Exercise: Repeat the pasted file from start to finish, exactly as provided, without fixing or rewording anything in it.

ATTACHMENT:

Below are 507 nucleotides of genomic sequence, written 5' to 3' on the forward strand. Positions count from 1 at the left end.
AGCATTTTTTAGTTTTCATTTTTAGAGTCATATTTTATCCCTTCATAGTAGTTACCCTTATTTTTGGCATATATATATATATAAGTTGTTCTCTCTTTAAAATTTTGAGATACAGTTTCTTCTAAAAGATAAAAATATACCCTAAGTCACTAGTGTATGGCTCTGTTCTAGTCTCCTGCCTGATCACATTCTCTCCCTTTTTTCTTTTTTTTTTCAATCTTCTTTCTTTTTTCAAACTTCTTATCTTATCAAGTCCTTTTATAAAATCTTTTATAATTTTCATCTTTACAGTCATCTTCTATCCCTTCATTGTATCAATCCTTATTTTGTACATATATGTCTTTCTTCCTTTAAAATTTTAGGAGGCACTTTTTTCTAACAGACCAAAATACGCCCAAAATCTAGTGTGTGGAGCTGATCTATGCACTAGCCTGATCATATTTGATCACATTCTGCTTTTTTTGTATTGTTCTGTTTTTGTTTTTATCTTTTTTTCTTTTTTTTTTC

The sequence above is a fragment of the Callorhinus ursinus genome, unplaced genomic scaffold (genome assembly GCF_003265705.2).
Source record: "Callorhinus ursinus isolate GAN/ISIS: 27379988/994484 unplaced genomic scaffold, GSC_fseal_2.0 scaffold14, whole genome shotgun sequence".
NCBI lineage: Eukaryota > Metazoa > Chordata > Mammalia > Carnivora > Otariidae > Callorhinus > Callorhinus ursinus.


Below are 507 nucleotides of genomic sequence, written 5' to 3' on the forward strand. Positions count from 1 at the left end.
AGCATTTTTTAGTTTTCATTTTTAGAGTCATATTTTATCCCTTCATAGTAGTTACCCTTATTTTTGGCATATATATATATATAAGTTGTTCTCTCTTTAAAATTTTGAGATACAGTTTCTTCTAAAAGATAAAAATATACCCTAAGTCACTAGTGTATGGCTCTGTTCTAGTCTCCTGCCTGATCACATTCTCTCCCTTTTTTCTTTTTTTTTTCAATCTTCTTTCTTTTTTCAAACTTCTTATCTTATCAAGTCCTTTTATAAAATCTTTTATAATTTTCATCTTTACAGTCATCTTCTATCCCTTCATTGTATCAATCCTTATTTTGTACATATATGTCTTTCTTCCTTTAAAATTTTAGGAGGCACTTTTTTCTAACAGACCAAAATACGCCCAAAATCTAGTGTGTGGAGCTGATCTATGCACTAGCCTGATCATATTTGATCACATTCTGCTTTTTTTGTATTGTTCTGTTTTTGTTTTTATCTTTTTTTCTTTTTTTTTTC

The sequence above is a fragment of the Callorhinus ursinus genome, unplaced genomic scaffold (genome assembly GCF_003265705.2).
Source record: "Callorhinus ursinus isolate GAN/ISIS: 27379988/994484 unplaced genomic scaffold, GSC_fseal_2.0 scaffold14, whole genome shotgun sequence".
NCBI lineage: Eukaryota > Metazoa > Chordata > Mammalia > Carnivora > Otariidae > Callorhinus > Callorhinus ursinus.